With an ever-growing user base of over 500 million users worldwide and resounding popularity amongst teenagers, the video sharing and lip-syncing app TikTok, has been one of the most talked about social media apps of 2019. This success has notably been driven by the absorption of the widely popular Musical.ly, acquired by TikTok’s parent company ByteDance, a Chinese organisation specialised in AI-powered content platforms.
The fun and engaging content available on TikTok has quickly propelled the platform as the go-to video-sharing app for teenagers, with Futuresource’s Kids Tech research highlighting that girls are three times as likely to be using TikTok than boys; indeed, girls aged 11-14 account for 40% of all TikTok users under 16. The platform and how users engage with it demonstrates an evolving social media space, with users becoming content creators and entertainers themselves.
While the platform is experimenting in different ways to capitalise on its user stickiness, most of its revenues are currently derived from virtual gifts offered by fans to TikTok content creators. In addition to direct monetisation, the value extracted from TikTok resides in the data it is gathering on its users. This data improves its content recommendation engines but also benefits the other companies of parent ByteDance, providing key learnings on user engagement, trends and habits, helping the improvement of the AI engine that powers all ByteDance products.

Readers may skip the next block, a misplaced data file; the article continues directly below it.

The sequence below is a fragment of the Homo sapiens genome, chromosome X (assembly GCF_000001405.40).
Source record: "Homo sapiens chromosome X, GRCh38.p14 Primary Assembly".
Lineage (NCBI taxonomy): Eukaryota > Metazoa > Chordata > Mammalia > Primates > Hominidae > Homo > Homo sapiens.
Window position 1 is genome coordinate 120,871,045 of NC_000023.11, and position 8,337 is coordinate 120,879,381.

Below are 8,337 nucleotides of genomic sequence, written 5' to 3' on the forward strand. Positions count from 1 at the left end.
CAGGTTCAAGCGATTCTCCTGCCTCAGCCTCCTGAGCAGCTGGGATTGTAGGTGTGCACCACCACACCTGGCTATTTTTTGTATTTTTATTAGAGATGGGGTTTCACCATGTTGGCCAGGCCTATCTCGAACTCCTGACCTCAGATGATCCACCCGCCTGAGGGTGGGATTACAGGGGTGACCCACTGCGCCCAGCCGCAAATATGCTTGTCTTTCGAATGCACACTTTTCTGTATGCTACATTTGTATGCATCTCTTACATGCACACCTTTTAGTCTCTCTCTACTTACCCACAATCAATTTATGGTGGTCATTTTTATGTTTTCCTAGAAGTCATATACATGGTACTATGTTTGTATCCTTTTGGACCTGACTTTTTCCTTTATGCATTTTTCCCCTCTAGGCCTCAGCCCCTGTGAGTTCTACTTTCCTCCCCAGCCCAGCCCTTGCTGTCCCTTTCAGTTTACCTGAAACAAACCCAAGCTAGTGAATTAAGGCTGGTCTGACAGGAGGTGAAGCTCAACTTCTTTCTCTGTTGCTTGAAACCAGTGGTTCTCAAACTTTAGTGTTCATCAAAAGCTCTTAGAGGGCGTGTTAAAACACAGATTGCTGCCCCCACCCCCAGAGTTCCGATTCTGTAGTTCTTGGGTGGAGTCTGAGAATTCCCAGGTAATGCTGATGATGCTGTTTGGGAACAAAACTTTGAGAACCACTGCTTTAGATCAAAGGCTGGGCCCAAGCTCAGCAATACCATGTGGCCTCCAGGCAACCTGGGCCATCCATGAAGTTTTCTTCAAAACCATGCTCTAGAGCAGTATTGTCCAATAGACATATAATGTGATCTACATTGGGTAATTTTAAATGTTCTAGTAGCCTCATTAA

With music at its core, TikTok has become a key music discovery tool. It has notably been responsible for multiple successes, including Lil Nas X “Old Town Road”. Due to the virality of TikTok’s content, its access to a young and engaged user base, combined with its ability to break songs, record labels and artists have been significantly investing in TikTok.
However, the lack of control on both the content uploaded and the person who joins the platform have also brought challenges. Firstly, the type of licenses granted for the use of music on TikTok has been a point of friction between the platform and rights holders, with some of the negotiations remaining unsolved. Secondly, with younger audiences using the platform, online abuse and privacy concerns have been pointed out, leading to multiple investigations.
The future for TikTok now lies on the platform’s ability to pass through the ‘novelty app’ phase and to keep on growing its user base and engagement. TikTok could extend its user demographics and diversify its content, which would open the platform to non-music content providers and offer new opportunities for brands and influencers. Competition in the short-form video sharing domain is also expected to intensify; established players such as Instagram or Facebook will potentially release new features or products to replicate what made TikTok a success (Facebook already experimented this in the US with Lasso). For ByteDance, TikTok’s success is an opportunity to keep learning and developing its other products and services, as it seeks to become an increasingly important part of the social media landscape.
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